Jasleen Kaur | November 22, 2012
Sometimes it becomes a tad risky to open your mouth without realising the consequences, especially if they are of the legal kind. Two things happen in such a scenario: you land in a fix, and end up with your foot right in your mouth.
Madhya Pradesh chief minister Shivraj Singh Chouhan must be feeling a little of both now. Barely a couple of days after the CM tried to win over women to his side by declaring that men found involved in cases of sexual harassment (the word primarily used in India is still ‘eve-teasing’, which sounds like a bit of gentle and harmless leg-pulling than the serious criminal offence sexual harassment actually is) would not be given driving licence, passport, character certificate and other government facilities, legal experts have pooh-poohed his position.
While many women, and women’s rights activists, supported Chouhan’s intention, taking the statement at face value, former solicitor general of India Harish Salve, along with most legal experts Governance Now spoke to, said the right to a passport or driving licence is part of one’s personal liberty and cannot be withheld that easily.
Addressing a function at the Gwalior trade fair on November 20, Chouhan had said that a database of “eve-teasers” and those involved in similar offences would be prepared and appropriate action would be taken against them. A toll-free telephone number would also be made up and running soon, enabling victims to register complaints of sexual harassment and misbehaviour, he had said.
Over to the experts:
Harish Salve, former solicitor general of India: “Passport or driving licence cannot be denied unless you are disqualified by law. Even if you amend the law to introduce this clause, there is no connection between issuing of a driving licence and eve-teasing. The chief minister might be angry and I respect his sentiments, but you cannot overlook democracy.”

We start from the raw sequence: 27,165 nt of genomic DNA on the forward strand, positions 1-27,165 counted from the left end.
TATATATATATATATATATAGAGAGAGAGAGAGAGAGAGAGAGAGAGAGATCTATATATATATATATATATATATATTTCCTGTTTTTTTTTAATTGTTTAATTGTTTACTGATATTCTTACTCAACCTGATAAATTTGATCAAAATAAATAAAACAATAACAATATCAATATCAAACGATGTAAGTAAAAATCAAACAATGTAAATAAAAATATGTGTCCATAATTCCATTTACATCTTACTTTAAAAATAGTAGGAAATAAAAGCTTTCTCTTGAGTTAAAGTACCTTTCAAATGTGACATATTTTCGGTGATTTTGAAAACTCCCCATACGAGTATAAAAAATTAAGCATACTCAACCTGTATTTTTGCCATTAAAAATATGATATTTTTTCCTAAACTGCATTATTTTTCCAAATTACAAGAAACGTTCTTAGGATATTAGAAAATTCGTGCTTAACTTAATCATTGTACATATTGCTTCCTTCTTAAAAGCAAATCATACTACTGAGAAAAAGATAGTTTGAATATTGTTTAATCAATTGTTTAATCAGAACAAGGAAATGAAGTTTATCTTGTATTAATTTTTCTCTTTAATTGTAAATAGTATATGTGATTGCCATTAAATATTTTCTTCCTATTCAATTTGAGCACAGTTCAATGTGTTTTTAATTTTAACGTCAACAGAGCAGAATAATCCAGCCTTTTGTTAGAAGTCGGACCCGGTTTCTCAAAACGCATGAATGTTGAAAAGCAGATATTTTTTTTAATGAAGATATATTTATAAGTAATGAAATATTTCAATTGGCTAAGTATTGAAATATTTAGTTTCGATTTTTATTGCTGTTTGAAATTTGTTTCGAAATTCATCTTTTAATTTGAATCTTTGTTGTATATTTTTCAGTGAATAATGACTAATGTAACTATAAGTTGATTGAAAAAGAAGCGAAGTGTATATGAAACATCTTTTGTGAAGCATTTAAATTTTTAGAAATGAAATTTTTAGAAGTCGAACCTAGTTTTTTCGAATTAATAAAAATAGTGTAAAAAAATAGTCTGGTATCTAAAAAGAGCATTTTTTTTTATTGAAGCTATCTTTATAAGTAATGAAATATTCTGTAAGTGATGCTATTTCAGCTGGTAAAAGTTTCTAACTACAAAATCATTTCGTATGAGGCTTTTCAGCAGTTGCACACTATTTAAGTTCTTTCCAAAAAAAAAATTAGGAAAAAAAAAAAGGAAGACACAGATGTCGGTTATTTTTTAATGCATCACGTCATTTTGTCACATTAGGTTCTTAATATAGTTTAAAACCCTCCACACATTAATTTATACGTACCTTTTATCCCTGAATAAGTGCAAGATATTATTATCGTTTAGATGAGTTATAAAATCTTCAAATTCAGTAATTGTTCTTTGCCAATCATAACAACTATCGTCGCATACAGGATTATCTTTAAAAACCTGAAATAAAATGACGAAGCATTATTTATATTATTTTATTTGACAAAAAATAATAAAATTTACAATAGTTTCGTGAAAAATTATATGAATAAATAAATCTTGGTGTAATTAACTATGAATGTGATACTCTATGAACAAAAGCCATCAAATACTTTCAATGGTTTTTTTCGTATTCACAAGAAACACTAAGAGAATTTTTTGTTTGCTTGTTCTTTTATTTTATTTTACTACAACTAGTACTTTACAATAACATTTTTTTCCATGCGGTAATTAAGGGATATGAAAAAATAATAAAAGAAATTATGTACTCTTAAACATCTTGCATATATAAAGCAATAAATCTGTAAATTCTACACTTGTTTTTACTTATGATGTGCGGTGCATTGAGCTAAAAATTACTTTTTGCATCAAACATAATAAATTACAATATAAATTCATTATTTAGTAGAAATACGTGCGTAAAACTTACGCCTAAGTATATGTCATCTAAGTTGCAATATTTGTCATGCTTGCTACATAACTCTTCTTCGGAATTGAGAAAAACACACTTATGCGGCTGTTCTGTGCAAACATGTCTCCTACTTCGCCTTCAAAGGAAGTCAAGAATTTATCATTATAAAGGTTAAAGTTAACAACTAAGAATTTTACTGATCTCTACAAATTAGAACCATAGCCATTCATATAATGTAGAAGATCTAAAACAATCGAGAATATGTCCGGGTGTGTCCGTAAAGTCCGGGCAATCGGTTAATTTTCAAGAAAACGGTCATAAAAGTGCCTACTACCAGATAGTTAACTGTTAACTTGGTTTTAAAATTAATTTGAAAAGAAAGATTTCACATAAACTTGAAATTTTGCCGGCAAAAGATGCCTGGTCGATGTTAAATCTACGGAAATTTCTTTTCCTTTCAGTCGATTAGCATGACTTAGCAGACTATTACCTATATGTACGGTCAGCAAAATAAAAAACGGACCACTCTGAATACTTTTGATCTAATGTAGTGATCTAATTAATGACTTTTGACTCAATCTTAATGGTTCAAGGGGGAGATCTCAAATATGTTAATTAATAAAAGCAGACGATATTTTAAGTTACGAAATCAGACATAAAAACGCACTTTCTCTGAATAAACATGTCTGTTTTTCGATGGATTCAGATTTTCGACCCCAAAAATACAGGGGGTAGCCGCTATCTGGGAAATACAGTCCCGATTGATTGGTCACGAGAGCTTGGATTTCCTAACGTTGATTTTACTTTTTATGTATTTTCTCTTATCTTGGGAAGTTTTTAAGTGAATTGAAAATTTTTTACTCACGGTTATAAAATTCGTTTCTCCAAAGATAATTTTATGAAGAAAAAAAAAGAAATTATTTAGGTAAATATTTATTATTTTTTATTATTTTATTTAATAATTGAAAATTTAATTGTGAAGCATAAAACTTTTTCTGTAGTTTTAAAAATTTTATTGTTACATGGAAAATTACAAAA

Barnali Basak, Supreme Court lawyer: “Licence cannot be denied (to a person) unless there is an amendment in the Motor Vehicles Act. The Act does not mention any such provision, so it cannot be introduced unless it is amended and this clause is included.”
Manoj Kumar, Supreme Court lawyer: “A right to passport is a right to identity guaranteed under the Constitution. It comes under the (jurisdiction of) Centre. Besides, if any state government wants to restrict issuing of driving licence, it can be done through statute. The chief minister cannot implement it just by issuing a statement.”
Shweta Bharti, Supreme Court lawyer: “There is no legal basis to the statement (of chief minister Chouhan). Even if a person has a criminal record, the right to equality is still available to him. Driving licence comes under the Motor Vehicles Act, while passport comes under a different law — all these need to be amended to include such a thing (restriction). But then anyone can make an allegation about eve-teasing against any other person, and the latter can lose his licence without even the crime being proved.”
Rama Chary, senior lawyer dealing with matters related to Motor Vehicles Act in Andhra Pradesh High Court: “Eve-teasing is an irrelevant factor to be considered while granting a licence. An applicant may approach the human rights commission if his/her licence is denied on this ground.”
Shweta Punj, co-founder, Whypoll, an NGO working on women’s rights and safety: “It (CM’s announcement) is an innovative initiative and a step in the right direction. It will be interesting to see how it works. Not giving them (accused) licence will work. But will the state impound licence of those (accused and convict) who already have them? Besides, people who do not own vehicles are also involved in such crimes. What will the government do to punish them? We’ll have to wait and see how it is implemented.”
Ranjana Kumari, social activist, women’s rights activist: “Such offenders need to be seriously punished — more than just been being deprived of access to driving licence or passport. First, there is nothing called eve-teasing, it is actually sexual harassment. And second, it (sexual harassment) is the beginning of serious offences, so the punishment should be more severe.
“An adult who knows driving has the right to get licence. So just giving a statement in public won’t change the situation. There should be more sensitivity towards the issues related to women and severe punishment for such crimes.”
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